in her neck, back, knees, and feet; arthritis in her back;
depression; anxiety; and past suicide attempts. (Tr. 64, 88.)
As to her application for DIB, the record reveals that Ms.
Ghaul met the insured status requirements of the Act through
March 31, .2015. See 42 U.S.C. § 423(a)(1)(A), (c)(1);
20 C.F.R. §§ 404.101(a), 404.131(a). Accordingly,
Ms. Ghaul is only eligible for DIB if she has established
that she became disabled from all forms of substantial
gainful employment on or before March 31, 2015.
Ghaul's applications were both denied initially and upon
reconsideration. (Tr. 13.) Thereafter, Ms. Ghaul requested a
hearing before an ALJ, which was subsequently held on October
7, 2015. (Tr. 13.) On December 15, 2015, the ALJ issued a
partially favorable opinion concluding that Ms. Ghaul was
able to perform a limited range of light work until a
motorcycle accident rendered her disabled on August 25, 2015.
(Tr. 30.) Consequently, Ms. Ghaul was found to be disabled
for purposes of her claim for SSI benefits, beginning on
August 25, 2015. (See Tr. 31.) Additionally, based
on the conclusion that Ms. Ghaul failed to prove that she
became disabled from all forms of substantial gainful
employment on or before March 31, 2015, the ALJ completely
denied Ms. Ghaul's DIB claim. (See Tr. 31.) The
ALJ's partially favorable opinion was subsequently
adopted as the final decision of the Commissioner by the
Social Security Administration's Appeals Council. Having
exhausted all available administrative remedies, Ms. Ghaul
appeals to this court pursuant to 42 U.S.C. § 405(g).
succinctly, the ALJ found that Ms. Ghaul did not become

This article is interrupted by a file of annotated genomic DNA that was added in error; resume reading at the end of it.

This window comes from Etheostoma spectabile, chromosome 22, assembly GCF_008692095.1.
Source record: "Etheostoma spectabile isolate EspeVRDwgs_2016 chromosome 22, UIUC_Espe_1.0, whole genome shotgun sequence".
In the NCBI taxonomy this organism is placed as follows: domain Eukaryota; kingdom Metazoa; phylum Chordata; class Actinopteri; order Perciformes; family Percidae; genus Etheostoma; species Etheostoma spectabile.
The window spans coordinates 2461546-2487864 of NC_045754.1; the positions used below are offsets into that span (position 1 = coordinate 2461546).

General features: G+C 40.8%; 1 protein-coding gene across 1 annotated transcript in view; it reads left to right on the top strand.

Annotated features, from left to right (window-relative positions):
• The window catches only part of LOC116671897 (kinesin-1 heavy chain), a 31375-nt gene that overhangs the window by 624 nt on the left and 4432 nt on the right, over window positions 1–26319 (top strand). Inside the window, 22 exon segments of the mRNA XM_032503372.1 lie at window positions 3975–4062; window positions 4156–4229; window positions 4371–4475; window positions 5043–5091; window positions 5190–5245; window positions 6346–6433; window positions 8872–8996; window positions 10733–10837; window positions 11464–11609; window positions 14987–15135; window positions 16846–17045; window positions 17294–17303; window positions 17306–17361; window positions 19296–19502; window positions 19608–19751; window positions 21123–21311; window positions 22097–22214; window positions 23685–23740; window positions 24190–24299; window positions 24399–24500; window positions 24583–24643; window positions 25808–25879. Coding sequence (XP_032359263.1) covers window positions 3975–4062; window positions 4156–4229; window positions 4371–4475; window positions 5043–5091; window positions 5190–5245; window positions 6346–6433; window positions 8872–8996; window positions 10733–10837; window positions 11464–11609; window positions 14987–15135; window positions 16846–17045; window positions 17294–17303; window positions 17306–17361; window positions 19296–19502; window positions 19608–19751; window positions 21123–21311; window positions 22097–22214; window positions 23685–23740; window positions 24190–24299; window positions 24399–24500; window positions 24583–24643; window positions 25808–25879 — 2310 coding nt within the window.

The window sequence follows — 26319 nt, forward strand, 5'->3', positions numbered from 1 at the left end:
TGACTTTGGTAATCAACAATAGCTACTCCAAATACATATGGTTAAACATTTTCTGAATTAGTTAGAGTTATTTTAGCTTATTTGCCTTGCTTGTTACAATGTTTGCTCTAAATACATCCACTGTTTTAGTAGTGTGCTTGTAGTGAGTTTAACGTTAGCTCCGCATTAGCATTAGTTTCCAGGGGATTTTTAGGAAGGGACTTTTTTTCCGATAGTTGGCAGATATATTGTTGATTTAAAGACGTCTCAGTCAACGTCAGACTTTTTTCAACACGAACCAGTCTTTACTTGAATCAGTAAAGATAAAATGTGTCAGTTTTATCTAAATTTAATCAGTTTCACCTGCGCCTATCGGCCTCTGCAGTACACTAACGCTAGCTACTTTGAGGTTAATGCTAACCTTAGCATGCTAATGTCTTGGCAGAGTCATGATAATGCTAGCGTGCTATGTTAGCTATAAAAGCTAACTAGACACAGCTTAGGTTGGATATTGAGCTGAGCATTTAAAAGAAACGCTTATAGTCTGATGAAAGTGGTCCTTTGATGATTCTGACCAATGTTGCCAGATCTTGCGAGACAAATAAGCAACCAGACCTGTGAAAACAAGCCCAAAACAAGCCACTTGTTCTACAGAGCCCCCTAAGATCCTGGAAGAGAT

disabled until experiencing physical injuries in a motorcycle
crash, which occurred on August 25, 2015. The ALJ stated as
In reaching this conclusion, I find that beginning August 25,
2015, [Ms. Ghaul's] allegations regarding her symptoms
and limitations are generally credible. On this date, [Ghaul]
was involved in a motorcycle crash as a passenger. She
presented to the emergency room for complaints [of] pain.
Imaging confirmed fractures in the right forearm, wrist, and
ankle, as well as [factures in] several lumbar discs and the
right side of the pelvis. [Ghaul] required multiple surgeries
and was hospitalized until September 2, 2015. [Ghaul] was
then sent for inpatient rehabilitation. When discharged on
September 12, 2015, it was noted that though stable, [Ghaul]
continued to experience posttraumatic and postoperative pain.
[Ghaul] has continued to follow up with her orthopedist.
While signs of healing have been noted, [Ms. Ghaul's]
current complaints of pain and the need to rest are supported
by the severe polytraumas incurred in the motorcycle
accident. Given the nature of her injuries, it is likely that